Music

Cherryholmes: Cherryholmes IV: Common Threads

The fourth release from the Cherryholmes clan proves they can play, but their attempts at New Age newgrass and their determination to take turns make for a lousy listen.


Cherryholmes

Cherryholmes IV: Common Threads

US Release: 2010-06-01
UK Release: 2010-06-01
Label: Skaggs Family
Amazon
iTunes

So, who's your favorite Cherryholmes? I'm tempted to say Jere, partly because of the bassist's and patriarch's old-prospector-on-a-Harley look, although he brings some of the worst onstage schtick in all of bluegrass. You don't hear much from Jere on Cherryholmes IV: Common Threads, the family band's new album. He sings none of the thirteen new songs, which might be another reason to like him. After all, the group's singing is one of their real weaknesses, along with a treacly set of new-agey songs that, despite some considerable instrumental flash, sinks the album.

The band are all about flash, as evidenced by the slick album covers and the Glamour Shots in the packaging. Cherryholmes' promo materials look like they were assembled by the marketing team in charge of Cinderella or Winger publicity back in the big '80s, right down to the Roman numerals in the titles and the lightning bolts on the covers. Still, as ripe as the Cherryholmeses appear to be for satire, the band is no joke. Ever since deciding to mold their children into a a bluegrass ensemble years ago, Jere and Sandy Lee Cherryholmes (yep, real name) have led an impassioned writing, recording, and touring life, turning themselves and their kids -- two boys, two girls -- into top-shelf pickers, even earning the IBMA's Entertainer of the Year award and a couple of Grammy nominations for Best Bluegrass Album.

All of which is why IV is such a disappointment. What's apparent here is an effort to move further down the progressive-bluegrass path forged by bands like Nickel Creek and the Greencards and away from the more traditional bluegrass of their earlier records. There's nothing wrong with that approach in and of itself, and it's unsurprising in a group as young as most of Cherryholmes are. Unlike those other bands, however, Cherryholmes' commitment to their own original material is not an asset.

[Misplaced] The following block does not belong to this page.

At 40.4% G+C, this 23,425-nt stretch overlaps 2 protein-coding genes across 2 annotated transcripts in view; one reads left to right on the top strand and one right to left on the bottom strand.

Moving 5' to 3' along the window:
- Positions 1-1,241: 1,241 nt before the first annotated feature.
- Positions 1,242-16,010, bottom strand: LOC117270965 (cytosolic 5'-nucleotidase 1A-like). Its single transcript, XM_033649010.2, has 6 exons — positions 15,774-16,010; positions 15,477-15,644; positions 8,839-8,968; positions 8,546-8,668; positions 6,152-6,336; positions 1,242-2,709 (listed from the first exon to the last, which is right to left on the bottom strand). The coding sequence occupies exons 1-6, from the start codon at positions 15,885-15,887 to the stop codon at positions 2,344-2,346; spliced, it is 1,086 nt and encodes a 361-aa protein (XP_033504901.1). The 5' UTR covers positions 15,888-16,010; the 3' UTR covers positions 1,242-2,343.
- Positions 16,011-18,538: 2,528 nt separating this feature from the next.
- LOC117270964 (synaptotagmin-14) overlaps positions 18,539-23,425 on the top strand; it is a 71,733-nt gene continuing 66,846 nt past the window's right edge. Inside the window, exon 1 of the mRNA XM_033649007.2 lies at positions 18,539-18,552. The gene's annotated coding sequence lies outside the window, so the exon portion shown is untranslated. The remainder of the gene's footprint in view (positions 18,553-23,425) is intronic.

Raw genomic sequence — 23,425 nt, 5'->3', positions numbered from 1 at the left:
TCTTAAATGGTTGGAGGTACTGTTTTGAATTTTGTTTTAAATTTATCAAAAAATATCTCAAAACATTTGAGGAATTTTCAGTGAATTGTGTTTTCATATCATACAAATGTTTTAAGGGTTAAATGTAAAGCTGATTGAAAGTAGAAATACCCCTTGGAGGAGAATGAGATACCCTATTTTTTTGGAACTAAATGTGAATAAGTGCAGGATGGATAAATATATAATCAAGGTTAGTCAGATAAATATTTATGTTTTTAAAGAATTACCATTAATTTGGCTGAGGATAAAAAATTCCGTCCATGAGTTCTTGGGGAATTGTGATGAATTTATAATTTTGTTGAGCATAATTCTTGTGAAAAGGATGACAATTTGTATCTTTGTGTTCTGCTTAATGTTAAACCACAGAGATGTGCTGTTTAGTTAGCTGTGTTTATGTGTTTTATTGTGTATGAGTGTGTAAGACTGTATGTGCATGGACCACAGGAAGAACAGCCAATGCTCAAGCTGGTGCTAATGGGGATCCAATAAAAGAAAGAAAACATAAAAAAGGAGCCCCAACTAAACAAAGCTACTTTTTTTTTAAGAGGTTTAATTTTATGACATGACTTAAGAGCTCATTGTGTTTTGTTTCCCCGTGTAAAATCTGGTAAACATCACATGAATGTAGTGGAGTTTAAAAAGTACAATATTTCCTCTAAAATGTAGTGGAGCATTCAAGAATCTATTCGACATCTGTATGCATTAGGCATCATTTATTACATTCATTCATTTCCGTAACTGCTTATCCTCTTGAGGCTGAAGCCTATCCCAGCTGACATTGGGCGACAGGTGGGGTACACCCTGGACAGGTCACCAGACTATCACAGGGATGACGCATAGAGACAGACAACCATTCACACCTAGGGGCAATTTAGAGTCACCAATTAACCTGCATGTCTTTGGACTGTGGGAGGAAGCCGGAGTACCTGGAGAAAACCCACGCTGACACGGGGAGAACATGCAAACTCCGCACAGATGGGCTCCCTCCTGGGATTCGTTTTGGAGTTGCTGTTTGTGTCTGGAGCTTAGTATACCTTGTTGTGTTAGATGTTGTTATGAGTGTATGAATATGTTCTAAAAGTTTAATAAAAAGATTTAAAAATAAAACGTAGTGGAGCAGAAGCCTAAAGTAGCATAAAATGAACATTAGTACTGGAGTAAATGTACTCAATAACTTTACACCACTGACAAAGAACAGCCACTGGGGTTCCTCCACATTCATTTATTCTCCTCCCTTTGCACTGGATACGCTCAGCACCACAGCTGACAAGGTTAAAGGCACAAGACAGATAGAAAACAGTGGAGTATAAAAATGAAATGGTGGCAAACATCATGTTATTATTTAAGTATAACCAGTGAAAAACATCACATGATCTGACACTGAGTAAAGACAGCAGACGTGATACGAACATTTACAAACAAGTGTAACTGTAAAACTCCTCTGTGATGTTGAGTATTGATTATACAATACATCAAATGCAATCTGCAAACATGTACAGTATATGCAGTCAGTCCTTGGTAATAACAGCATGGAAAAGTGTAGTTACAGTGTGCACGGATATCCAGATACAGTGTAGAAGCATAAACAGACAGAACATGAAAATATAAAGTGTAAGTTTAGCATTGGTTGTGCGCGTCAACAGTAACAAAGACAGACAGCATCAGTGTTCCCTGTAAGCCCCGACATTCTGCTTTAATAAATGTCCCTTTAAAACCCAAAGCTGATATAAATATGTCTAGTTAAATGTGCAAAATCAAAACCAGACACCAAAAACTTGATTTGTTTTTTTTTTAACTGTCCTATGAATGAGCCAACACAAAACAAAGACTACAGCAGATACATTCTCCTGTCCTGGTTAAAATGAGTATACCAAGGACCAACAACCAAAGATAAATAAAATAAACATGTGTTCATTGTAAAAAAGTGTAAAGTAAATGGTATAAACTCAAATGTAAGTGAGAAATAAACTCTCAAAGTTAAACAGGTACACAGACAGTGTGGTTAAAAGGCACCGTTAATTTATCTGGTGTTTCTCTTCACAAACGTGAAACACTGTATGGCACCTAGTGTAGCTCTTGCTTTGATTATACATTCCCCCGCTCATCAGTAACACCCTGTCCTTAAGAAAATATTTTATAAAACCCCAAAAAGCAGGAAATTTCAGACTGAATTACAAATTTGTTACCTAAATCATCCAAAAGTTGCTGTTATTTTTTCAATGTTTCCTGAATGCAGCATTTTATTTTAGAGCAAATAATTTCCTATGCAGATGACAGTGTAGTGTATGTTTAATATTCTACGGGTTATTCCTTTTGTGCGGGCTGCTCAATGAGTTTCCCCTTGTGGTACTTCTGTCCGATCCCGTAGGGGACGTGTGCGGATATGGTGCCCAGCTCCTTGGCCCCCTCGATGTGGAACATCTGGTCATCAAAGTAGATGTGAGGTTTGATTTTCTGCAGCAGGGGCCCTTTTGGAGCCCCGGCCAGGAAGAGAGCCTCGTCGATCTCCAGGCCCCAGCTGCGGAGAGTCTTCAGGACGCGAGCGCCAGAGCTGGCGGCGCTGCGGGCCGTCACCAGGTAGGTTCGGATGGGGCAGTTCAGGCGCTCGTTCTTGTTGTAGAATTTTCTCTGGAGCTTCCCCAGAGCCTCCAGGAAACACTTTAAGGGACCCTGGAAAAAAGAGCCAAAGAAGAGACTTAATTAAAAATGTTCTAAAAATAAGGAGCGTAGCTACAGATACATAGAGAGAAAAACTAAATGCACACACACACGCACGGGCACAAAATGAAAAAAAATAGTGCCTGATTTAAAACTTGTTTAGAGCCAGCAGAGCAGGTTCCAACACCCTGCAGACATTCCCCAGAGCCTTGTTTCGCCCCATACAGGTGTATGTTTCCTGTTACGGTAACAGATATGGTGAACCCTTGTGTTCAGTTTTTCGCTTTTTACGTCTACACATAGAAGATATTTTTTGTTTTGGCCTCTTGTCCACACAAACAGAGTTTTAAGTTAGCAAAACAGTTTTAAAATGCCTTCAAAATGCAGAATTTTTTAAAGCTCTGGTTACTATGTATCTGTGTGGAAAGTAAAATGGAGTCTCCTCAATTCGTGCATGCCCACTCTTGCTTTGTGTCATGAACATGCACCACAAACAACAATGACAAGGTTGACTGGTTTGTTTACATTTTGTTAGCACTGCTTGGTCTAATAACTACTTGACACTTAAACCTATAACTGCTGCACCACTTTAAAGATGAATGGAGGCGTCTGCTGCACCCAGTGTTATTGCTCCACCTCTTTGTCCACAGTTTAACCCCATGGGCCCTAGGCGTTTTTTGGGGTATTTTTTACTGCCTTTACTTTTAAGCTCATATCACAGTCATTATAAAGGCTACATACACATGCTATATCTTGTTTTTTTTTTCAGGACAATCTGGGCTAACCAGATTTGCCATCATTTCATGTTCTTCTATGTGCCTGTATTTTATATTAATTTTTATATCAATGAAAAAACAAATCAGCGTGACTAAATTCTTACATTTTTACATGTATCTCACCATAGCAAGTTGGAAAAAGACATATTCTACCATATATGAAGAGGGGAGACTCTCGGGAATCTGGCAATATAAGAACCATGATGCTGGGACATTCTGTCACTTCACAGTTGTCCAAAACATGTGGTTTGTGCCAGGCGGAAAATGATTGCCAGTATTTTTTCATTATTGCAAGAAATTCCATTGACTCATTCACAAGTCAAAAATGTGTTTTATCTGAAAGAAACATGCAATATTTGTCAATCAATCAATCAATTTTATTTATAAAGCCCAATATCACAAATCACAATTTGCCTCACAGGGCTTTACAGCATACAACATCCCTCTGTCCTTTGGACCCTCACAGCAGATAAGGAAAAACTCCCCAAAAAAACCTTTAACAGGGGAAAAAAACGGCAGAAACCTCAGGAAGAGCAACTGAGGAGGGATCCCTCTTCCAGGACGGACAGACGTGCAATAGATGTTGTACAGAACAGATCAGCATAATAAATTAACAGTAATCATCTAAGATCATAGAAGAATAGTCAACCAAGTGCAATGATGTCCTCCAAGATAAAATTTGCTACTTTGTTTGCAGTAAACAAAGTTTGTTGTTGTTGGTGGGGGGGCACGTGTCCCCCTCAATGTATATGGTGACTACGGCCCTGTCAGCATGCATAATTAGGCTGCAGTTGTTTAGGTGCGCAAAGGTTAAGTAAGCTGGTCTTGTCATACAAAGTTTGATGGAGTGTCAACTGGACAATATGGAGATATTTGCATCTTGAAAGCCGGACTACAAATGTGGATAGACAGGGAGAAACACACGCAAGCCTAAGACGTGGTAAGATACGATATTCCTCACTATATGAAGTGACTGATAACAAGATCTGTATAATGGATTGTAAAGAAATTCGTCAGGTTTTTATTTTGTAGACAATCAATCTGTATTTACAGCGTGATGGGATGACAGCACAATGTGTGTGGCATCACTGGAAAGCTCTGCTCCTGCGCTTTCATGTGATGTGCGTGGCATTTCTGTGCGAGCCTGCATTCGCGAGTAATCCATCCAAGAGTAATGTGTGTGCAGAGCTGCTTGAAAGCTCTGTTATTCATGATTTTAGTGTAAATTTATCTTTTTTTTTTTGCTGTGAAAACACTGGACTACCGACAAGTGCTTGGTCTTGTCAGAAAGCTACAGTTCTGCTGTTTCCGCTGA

The limitations on IV are due in part to the band's democratic approach to letting every member take his or her turn at the mike. That sort of family policy works fine when deciding whose turn it is to lick the batter, but it doesn't end up as a good move on their records. Like all collectives, vocal (and writing) talent isn't parceled out evenly, but in an effort to shoehorn everyone onto the tracklist, listeners have to put up with inferior material like Skip's cloyingly repetitive “It's Your Love”, BJ's nearly unlistenable “Making Pretend”, and Mom's clunky gospel-ish “Standing”.

The ringer of the family is banjoist Cia, clearly. She's far and away the best singer of the bunch, and if every song here sounded like “How Far Will You Go”, a graceful Alison Krauss-style bluegrass ballad, IV would have been a winner. On the other hand, the most impressive track is the album-closing instrumental, “Tattoo of a Smudge”, which proves beyond a doubt that these kids can flat play. They've been hammering away at these banjos, mandolins, and guitars since they were single-digits old, and they prove it on this breakneck barnburner. It's enough to make you look forward to a Cia Cherryholmes solo record, on which her family agrees to a full-time supporting role.

3


Music


Books


Film


Television


Recent
Music

Jamila Woods' "SULA (Paperback)" and Creative Ancestry and Self-Love in the Age of "List" Activism

In Jamila Woods' latest single "SULA (Paperback)", Toni Morrison and her 1973 novel of the same name are not static literary phenomena. They are an artist and artwork as galvanizing and alive as Woods herself.

Film

The Erotic Disruption of the Self in Paul Schrader's 'The Comfort of Strangers'

Paul Schrader's The Comfort of Strangers presents the discomfiting encounter with another —someone like you—and yet entirely unlike you, mysterious to you, unknown and unknowable.

Music